Michael Young, a lifelong resident of Atlantic City, didn’t get in trouble with drugs until he was almost 40, he said. He’d lost a good casino management job and turned to drugs to make some money. Then he got hooked, arrested and convicted, he said.
But he didn’t waste a minute of his seven-and-a-half years in federal prison in Morgantown, W.V., where he met famous white-collar criminals such as Chelsea Clinton's father-in-law, the former Iowa Rep. Ed Mezvinsky, convicted of fraud.
“I met doctors and lawyers and everybody. All they were doing was Martha Stewart time” for crimes such as insider trading, he said.
He took classes in selling real estate and doing home inspections, and started writing. And the counselors helped him kick drugs for good, he said.
Now 52, he says he’s the only African-American man to write “a giddy romance novel,” and a four-book murder mystery/thriller series for a broad audience, his “From the Past” series. All are available at online booksellers.
He calls “The Women of All Seasons” giddy because it’s funny, he said, based partly on family stories first set down by his dad, Leon Young, who was working on a family history when he died at age 42. Bethel Baptist Church in Atlantic City plays a role, too.
His dad worked for Atlantic City public works, as Michael Young does today. He’s been married 34 years to Michele.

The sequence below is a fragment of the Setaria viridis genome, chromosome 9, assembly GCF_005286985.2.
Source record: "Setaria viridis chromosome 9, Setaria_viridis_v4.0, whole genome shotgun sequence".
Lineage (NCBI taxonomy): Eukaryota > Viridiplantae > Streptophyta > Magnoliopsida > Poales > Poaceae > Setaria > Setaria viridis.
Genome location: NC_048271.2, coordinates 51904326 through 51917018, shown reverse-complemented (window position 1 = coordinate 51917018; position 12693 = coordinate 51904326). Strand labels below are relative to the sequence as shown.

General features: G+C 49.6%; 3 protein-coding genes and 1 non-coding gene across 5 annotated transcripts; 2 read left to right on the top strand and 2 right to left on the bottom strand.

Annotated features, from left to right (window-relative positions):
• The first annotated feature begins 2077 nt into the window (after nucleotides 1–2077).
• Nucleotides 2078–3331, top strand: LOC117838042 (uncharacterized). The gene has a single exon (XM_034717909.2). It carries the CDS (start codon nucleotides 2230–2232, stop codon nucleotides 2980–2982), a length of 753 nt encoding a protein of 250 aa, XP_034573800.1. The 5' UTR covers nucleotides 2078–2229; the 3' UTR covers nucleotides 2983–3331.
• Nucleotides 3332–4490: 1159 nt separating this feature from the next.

Now he’s writing a trilogy about a female serial killer. That’s pure fiction, he said, based on what he learned about psychology, reading book after book in prison.
Sue Lotozo, of Cape May, has created two T-shirts — one to honor local NBC weatherman Dan Skelton for his no-drama forecasting, and the other to acknowledge the New Jersey spirit in the face of Hurricane Sandy. It reads, “Sandy not So Dandy, but we are Jersey strong.” The shirts are available for $15 each at the Flying Fish Studio in West Cape May and at theflyingfishstudio.com. Five dollars from each sale goes to support the Community FoodBank of New Jersey.
Security Officer John McGuire is Shore Medical Center’s November Guardian Angel of the Month for his service to grateful patients who have said “thank you” through a donation to Shore Medical Center in his name.
McGuire, of Mays Landing, joined Shore in May 2000 following a career in the U.S. Marines, a hospital spokesperson said.
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